Why It's a Good Thing For God to Shatter Our Self-Delusion

It is through the true knowledge of God that we see ourselves. We as human beings are prone to self-deception.  We see what we want to see and how we want to see it.  We may perceive that we are righteous, good people and project that idea every where we go.  Yet, perception is not reality.  Humanity is spiritually blind, unable to see who and what we truly are.  Not only are we sinful creatures, we are completely oblivious to it.
When it comes to theology, it is not merely a task in which we seek to understand God, but also to see ourselves.  For it is only in the light of his glory that we grasp a true vision of ourselves. Think to the prophet Isaiah. When he received a vision of the holy God on his throne, what was his response? An overwhelming sense of the weight of his own inadequacy before the God of the universe. His sin became like a millstone around his neck that forced him to his knees.  Was Isaiah more sinful when he arrived in God’s presence than any other point in his life? No, he was just simply made more aware of it.

The Problem of Comparison: Basket Ball and 1st Graders

When we compare ourselves to other people we can seem righteous or even blameless.  We can point to others and say, “I’m better than that guy, at least I didn’t ________”. We compare ourselves to other men to attempt to rationalize the delusion of our own righteousness.  Yet, when we compare ourselves rightly to an infinitely holy, tracendent, and pure God, we don’t quite measure up.  Let me give you an example.  I love getting to play basketball against children.  Why? Because I rock at basketball when I play against kids.  I’m taller than them. I’m stronger than them. I’m faster than them.  I dominate them. Now if I walk away from playing basketball with a bunch of children and say to myself “You know what, I’m pretty great at basket ball, I think I’ve got a chance to make it in the NBA I’d be a legend”.  You and I both know that this is foolishness.  How should I really test my basketball skills? Well I need to play one of the greats – a Michael Jordan, a Kobe Bryant, or a Lebron James.  The true measure of my greatness in basketball can only be seen in light of the greatest players of all time.  Although I may be able to dominate some 1st graders in a game of basketball, Lebron James would dominate me like I was a 1st grader.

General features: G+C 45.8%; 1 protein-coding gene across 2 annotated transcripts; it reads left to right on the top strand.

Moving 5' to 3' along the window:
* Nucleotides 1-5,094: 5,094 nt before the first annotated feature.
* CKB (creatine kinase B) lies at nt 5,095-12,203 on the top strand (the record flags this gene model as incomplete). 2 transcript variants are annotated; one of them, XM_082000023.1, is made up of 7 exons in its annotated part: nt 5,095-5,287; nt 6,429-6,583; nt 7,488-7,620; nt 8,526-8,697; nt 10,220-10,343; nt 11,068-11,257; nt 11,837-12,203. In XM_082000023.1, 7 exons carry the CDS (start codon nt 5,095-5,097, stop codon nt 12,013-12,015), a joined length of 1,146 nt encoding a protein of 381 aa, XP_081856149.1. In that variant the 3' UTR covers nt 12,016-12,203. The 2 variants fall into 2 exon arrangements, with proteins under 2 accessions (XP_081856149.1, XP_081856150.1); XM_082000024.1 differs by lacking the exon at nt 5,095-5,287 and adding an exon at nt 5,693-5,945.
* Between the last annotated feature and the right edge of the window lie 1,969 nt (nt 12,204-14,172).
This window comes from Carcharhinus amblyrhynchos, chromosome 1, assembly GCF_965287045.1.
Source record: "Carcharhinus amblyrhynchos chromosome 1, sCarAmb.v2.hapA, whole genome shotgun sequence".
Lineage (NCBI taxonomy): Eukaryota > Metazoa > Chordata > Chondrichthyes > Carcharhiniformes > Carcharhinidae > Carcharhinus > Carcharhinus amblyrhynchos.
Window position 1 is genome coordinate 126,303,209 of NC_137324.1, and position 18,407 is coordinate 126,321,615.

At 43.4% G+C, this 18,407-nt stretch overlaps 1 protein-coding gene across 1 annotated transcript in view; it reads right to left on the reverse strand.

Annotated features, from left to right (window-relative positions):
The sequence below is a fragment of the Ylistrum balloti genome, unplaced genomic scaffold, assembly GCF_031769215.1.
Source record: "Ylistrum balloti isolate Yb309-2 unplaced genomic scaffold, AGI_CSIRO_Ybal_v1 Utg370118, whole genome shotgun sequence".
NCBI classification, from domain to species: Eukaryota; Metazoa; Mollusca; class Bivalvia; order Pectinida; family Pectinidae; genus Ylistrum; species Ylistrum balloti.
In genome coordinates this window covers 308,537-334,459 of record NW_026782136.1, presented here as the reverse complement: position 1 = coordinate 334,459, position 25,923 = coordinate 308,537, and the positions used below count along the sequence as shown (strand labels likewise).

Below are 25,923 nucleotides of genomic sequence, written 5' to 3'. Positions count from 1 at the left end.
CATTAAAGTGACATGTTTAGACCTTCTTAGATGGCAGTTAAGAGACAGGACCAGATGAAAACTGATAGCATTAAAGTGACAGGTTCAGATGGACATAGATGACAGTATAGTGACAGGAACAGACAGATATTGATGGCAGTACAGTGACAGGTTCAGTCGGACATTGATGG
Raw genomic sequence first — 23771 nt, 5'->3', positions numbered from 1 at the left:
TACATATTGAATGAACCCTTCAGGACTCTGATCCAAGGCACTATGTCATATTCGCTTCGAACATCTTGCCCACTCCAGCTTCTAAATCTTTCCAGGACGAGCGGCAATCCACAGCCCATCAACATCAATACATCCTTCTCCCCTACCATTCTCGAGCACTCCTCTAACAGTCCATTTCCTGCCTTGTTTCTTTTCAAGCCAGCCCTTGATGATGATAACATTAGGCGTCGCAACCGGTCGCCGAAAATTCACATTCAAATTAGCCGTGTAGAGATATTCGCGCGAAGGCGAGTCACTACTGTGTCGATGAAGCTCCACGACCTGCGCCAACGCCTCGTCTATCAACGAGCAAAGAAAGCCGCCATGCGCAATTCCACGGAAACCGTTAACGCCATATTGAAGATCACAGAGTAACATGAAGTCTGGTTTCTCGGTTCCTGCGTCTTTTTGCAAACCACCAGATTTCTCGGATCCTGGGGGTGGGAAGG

So too it is when it comes to our spiritual lives.  When we compare ourselves to other men, we may seem impressive in our righteousness, but when we stand before a holy God we are overwhelmed in by our inadequacy.  We must see ourselves in light of who God is. This is the only way we can grasp a true knowledge of ourselves.  So theology not only helps us know who God is, but helps us to know ourselves.  The only way we can accurately see ourselves is by knowing God.
In the words of John Calvin,  “The inference to be drawn is that men are never duly touched and impressed with a conviction of their insignificance, until they have contrasted themselves with the majesty of God.” (Institutes I.i.3)  We will never see ourselves as we ought until we see ourselves in light of God’s glory.  It is then and only then that we recognize our poor and lowly state.  It is only in the radiant splendor of God’s glory that we realize how destitute and impoverished and desperate we really are.  Why would we want to think this way about ourselves? Isn’t it better to go on with the delusion of self-righteousness rather than to be exposed for who we really are? No not at all, we do not want to be so foolish as to ignore reality itself.  Do we not have pity on those who are blinded by their own delusion? 

Singers Who Cannot Sing

Think about the show American Idol.  Do we not all fill sorrow for these poor people who think they can sing like Aretha Franklin only to sound like a dying cat? Isn’t the most loving, and helpful thing for that person is to shatter the delusion they have been believing, that they can sing? We need to see ourselves as we truly are.  We cannot live in a fantasy world of our own making, because if we are not shattered from our self-delusion than far worst consequences will result than just simply being mocked on national television, we will experience the fire of hell for all eternity.  
Yet, for those who grasp truly their spiritual poverty there is hope. It is only by getting an accurate picture of ourselves that we see we have any need for the Gospel. As we grasp a vision of God, we see our own sinfulness and we see our great need.  This is why Jesus announced in those beatitudes, “Blessed are the poor in Spirit, for theirs is the kingdom of heaven” (Mt 5:3). For it is only by seeing our spiritual poverty that we are ready to be filled with a gifted righteousness purchased by Jesus Christ. To see ourselves as we truly are is the only way to be saved from ourselves. When the delusion is shattered and we realize the emperor has no clothes, then alone will we reach out to the hand of the savior and take the freely offered garment he offers us.